(500) Days of Summer
Summer Finn, a narrator tells us, is an average woman in many ways—like height and weight, though slightly above average shoe size. Yet something about her arrests men's attention. She gets an average of 18.4 double takes per day. This is, we are told, "the Summer Effect."
She's the new assistant to Vance, who runs a greeting card company. Tom Hansen, one of the card writers, is struck by her presence. A few days later, in an elevator, she overhears the Smiths leaking from Tom's earphones. "I love the Smiths!" she says, then softly sings along, "'To die by your side, is such a heavenly way to die.'"
And so a relationship begins. But what kind of relationship is it? In a conversation soon after at work, Tom says it's possible to meet the one you were made for and fall in love forever. Summer says she doesn't believe in love; all she wants is to "have fun and save the serious stuff for later." At this, Tom's bug-eyed coworker McKenzie blurts out, "She's a dude!"
This movie charts 500 days in Tom and Summer's relationship, skipping forward and backward during that time (though preceding each scene with the day's number, to keep us oriented; this is not one of those artsy time-shuffle films that sets out to confuse you). And, though it's billed as a comedy, it casts a powerfully romantic spell. There will be proposals in the wake of this movie. Yet it's determinedly unsentimental, and there's nothing about it to repel male viewers. It doesn't look particularly romantic from the outside. It sneaks up on you.
What it does look like is an extraordinarily creative stretch of filmmaking. There are segments that recall Michel Gondry's special effects (particularly in Eternal Sunlight of the Spotless Mind), as an entire streetscape changes from photography to a sketch then fades away. There are parodic moments that recall Woody Allen (particularly in Love and Death), as when Tom, dejected, watches a classic Ingmar Bergman movie and becomes one of the characters, a knight playing a game with, not Death, but Cupid. There's great use of split screen, a staple of romantic comedies since the Doris Day / Rock Hudson days, in this case showing us "Expectation" and "Reality" when Tom goes to a party at Summer's apartment. Elements of The Graduate are used to good effect. The morning after the first time Summer and Tom sleep together, Tom glances at his reflection in a car window and sees a Star Wars-era Harrison Ford. And I'm not even going to try to describe the exuberant song-and-dance sequence that follows, patterned directly, it seems, on the great falling-in-love spectacle in Central Park in Enchanted. (An animated bluebird even perches on Tom's finger). This is a movie that is enormously fun to watch (and I mean that literally), because something clever and unexpected is always about to meet your eye.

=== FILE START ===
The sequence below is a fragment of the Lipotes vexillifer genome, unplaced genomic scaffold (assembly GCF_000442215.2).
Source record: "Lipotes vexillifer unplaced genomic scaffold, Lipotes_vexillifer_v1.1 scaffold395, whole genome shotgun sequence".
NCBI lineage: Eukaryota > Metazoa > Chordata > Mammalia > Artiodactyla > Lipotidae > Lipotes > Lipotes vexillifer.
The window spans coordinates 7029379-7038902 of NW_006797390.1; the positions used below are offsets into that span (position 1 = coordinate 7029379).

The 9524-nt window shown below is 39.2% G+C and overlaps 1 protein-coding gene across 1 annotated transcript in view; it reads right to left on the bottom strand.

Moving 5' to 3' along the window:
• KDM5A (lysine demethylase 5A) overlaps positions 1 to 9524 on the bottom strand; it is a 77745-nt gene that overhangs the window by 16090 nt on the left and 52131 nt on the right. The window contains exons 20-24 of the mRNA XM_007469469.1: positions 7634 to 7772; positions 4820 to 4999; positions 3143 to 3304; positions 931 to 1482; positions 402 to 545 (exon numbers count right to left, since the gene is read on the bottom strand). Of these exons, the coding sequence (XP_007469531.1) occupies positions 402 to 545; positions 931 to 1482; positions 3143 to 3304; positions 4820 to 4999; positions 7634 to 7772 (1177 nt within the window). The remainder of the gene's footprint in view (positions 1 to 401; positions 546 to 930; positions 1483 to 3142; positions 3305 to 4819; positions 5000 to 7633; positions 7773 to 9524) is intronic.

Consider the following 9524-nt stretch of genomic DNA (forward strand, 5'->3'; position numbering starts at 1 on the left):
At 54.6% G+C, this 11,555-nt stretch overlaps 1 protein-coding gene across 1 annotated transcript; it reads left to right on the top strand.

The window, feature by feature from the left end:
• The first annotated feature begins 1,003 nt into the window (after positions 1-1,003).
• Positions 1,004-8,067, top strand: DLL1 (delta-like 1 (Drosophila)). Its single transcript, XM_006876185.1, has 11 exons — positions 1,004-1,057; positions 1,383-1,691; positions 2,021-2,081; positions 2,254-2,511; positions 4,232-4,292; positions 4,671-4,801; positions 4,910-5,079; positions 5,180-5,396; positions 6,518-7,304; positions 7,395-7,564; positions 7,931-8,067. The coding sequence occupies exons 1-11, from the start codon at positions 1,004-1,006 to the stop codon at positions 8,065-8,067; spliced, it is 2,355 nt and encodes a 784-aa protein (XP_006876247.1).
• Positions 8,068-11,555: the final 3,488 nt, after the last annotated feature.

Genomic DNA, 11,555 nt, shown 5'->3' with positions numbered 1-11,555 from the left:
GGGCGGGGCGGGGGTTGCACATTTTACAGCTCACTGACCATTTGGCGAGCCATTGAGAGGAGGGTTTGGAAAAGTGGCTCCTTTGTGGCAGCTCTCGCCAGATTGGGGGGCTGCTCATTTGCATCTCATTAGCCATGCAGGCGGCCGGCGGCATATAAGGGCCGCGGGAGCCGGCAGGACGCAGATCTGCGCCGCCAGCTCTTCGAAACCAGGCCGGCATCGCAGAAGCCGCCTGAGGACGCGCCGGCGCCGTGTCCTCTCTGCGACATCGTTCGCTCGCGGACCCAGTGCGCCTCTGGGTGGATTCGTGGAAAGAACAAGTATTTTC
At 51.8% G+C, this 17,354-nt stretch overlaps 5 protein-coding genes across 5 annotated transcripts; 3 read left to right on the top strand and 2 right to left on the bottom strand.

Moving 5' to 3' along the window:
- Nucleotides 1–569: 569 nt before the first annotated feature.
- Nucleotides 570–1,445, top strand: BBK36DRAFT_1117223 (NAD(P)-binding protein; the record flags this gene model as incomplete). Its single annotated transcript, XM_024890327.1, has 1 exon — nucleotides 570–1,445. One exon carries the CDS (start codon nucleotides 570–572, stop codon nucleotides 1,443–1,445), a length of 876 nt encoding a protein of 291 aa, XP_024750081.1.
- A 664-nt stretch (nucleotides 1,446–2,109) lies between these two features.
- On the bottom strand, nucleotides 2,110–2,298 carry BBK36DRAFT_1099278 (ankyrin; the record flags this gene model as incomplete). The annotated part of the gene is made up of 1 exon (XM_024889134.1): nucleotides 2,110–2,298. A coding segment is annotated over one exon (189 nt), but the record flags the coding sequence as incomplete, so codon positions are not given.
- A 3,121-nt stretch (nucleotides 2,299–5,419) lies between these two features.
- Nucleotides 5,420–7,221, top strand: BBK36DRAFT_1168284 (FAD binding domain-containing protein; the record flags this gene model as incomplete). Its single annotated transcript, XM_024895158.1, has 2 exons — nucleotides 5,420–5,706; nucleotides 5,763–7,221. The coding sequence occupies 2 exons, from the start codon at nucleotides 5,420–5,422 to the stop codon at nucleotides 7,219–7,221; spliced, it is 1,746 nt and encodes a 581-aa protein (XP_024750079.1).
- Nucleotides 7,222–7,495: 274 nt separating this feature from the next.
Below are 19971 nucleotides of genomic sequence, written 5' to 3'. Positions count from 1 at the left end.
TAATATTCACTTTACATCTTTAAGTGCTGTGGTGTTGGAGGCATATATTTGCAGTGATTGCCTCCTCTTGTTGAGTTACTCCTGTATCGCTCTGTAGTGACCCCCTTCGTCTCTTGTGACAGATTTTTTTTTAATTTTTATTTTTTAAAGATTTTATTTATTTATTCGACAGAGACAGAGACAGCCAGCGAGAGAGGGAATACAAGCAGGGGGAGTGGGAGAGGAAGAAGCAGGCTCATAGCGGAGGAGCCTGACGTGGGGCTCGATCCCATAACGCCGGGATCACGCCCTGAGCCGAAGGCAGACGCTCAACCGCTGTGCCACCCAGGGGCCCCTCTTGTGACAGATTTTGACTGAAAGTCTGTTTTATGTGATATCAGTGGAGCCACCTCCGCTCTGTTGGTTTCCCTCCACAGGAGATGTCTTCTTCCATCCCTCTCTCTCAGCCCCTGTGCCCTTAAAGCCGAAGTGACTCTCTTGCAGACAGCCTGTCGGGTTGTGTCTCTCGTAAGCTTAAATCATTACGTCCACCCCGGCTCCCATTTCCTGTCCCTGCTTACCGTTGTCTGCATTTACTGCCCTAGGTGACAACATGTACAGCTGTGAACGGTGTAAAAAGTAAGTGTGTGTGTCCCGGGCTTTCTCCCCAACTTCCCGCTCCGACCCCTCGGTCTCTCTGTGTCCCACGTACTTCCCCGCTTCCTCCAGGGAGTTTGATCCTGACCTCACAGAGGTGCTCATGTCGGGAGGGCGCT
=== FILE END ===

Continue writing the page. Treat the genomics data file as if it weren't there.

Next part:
What's lacking, I think, is a story. Tom and Summer meet and have fun together, then things cool off, and a little later there's an ending. (It's an unexpected and gratifying ending, though, which elicited happy applause). Is the character of Summer fascinating enough in itself to carry the film? I don't know. She's not a minx or a mystery woman, and she isn't a smoldering source of sexual tension and emotional sadism like the bad ladies of old-time movies. She has a wide-eyed look and a knack for quirky opinions ("'Octopus's Garden' is the best Beatles song ever. I love Ringo." "But nobody loves Ringo." "That's why I do.") Her clothes are cute, not sexy, and not a bit revealing. She wears her dark hair in bangs, sometimes in a high ponytail, sometimes with a bow on top. Her voice is a bit high, with a charming little break in it. I realized: she's Marlo Thomas. She's the dream girl of 1966, straight off the set of That Girl. This is a very endearing type, but not one that fascinates like a cobra, in the Marlene Dietrich sense. Ninety-five minutes may be about all you want.